Federal Writers' Project – Life Histories/2013/Fall/Philip Cohen

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This page is connected with English 105 at University of North Carolina, Chapel Hill - Federal Writers' Project - Life Histories

Peddlers selling apples in 1938.

Overview[edit | edit source]

Philip Cohen was a peddler living in Chapel Hill. He was married with three children. In 1938, Cohen was interviewed by Leonard Rapport through the Federal Writer’s Program. He was 47 years old at the time.

Biography[edit | edit source]

Early Life[edit | edit source]

Cohen’s father was a Russian Jew who immigrated to the US in the late nineteenth century. He owned a store in Philadelphia at first, but lost it and became a peddler. Cohen was born in Philadelphia, and had one brother and one sister. When Cohen was six, he lost his arm in an accident while playing in the railroad yards. Later that year, his father died. Cohen stayed in school for seven more years before he began to sell newspapers. Cohen’s family then moved to Baltimore in 1909.

Careers[edit | edit source]

Cohen had many different jobs throughout his life, including working a newsstand on a boat and owning a store. When work was scarce in Baltimore, Cohen moved to Chapel Hill, NC on his cousin’s recommendation and opened a store selling men’s clothing. After this, Cohen decided to open a delicatessen in Athens, Georgia. He only lasted four months in this business, and sent his wife and kids back to Chapel Hill. He began peddling in November 1934. He traveled all over the state selling wares, but then cut his territory to a 50-mile radius of Chapel Hill so that he could return home nightly.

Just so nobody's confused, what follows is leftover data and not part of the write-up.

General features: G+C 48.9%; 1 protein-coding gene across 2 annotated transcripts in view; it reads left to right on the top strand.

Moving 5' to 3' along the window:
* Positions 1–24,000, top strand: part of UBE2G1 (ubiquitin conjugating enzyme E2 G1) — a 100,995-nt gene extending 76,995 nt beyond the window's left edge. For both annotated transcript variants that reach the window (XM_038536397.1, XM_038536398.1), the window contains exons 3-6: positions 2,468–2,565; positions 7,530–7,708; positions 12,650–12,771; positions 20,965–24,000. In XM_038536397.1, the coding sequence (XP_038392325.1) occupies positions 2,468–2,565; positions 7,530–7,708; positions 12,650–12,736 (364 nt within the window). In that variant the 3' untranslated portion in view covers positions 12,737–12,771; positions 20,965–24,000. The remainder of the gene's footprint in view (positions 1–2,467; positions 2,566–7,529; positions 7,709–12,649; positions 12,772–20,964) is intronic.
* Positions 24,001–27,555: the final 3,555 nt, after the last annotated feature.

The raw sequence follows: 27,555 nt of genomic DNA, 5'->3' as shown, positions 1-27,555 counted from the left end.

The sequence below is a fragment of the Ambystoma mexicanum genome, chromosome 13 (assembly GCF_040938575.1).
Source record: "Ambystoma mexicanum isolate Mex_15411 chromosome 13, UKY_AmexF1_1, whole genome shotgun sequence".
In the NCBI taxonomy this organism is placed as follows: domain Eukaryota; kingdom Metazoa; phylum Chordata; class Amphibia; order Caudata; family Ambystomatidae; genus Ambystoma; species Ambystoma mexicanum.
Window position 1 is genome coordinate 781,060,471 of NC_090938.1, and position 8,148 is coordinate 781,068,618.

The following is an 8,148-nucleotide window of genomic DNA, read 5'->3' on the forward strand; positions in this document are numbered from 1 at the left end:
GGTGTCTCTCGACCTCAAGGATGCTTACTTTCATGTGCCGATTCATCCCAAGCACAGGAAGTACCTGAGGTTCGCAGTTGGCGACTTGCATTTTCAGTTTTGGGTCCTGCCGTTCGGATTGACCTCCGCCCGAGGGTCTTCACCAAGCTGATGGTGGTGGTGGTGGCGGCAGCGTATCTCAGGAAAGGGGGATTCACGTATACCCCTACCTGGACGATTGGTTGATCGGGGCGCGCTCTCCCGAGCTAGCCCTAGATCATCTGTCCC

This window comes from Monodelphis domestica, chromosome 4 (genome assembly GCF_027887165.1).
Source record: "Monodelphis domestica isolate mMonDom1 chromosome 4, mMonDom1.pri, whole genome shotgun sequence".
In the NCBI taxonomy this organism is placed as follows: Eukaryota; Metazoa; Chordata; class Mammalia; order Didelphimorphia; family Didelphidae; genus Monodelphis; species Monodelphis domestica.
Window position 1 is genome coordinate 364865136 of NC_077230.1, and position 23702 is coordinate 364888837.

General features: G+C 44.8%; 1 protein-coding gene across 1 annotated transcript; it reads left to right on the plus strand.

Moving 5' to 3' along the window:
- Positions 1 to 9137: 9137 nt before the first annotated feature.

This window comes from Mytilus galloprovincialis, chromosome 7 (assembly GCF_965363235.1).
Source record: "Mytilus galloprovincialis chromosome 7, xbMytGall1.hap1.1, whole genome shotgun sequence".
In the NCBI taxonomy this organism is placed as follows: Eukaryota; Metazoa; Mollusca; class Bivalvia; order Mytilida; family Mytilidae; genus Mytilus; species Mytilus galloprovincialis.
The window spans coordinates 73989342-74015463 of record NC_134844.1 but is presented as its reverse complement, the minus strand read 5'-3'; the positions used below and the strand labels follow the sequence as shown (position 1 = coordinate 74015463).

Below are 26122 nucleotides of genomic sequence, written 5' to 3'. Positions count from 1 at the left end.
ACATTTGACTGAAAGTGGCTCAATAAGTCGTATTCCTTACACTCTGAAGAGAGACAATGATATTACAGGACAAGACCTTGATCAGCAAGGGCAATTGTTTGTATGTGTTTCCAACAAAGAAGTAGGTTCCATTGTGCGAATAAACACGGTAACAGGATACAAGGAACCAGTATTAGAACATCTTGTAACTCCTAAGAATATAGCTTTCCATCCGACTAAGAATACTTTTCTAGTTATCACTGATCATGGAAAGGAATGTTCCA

Personal Life[edit | edit source]

Cohen met his wife, Sara, in Wales on a trip to visit his uncle in 1924. She lived in a small town in Wales, called Brynmawr. They were married in September of 1924 and returned to the US in February 1925 where they had one girl and two boys. At the time of the interview, their daughter was thirteen, and their sons were ten and eight. Cohen’s daughter was involved in Girl Scouts in the local community, and until the year before his interview, his wife was a Girl Scout leader. They planned to sign the boys up for Boy Scouts when the time came as well. They were also involved in the synagogue, sending their children to Sunday School every week in Durham. Cohen and his wife both supported Roosevelt and were Democrats.[1]

Community Involvement during the Great Depression[edit | edit source]

During the Great Depression, involvement with community organizations like Girl Scouts increased due to citizens’ increased spare time, and the necessity of inexpensive ways to fill this open time.[2] These organizations provided a solution by emphasizing the importance of hobbies. They did this by seeking to “expand their efforts to involve entire communities in the hobby movement”.[3] Cohen and his family took part in Girl Scouts, as did many families of the Great Depression era. Joining these organizations was desirable to these families due to the emphasis on wholesome ways to spend empty time, so hobbies and community organizations became a big part of family life.

Peddlers and Jobs during the Great Depression[edit | edit source]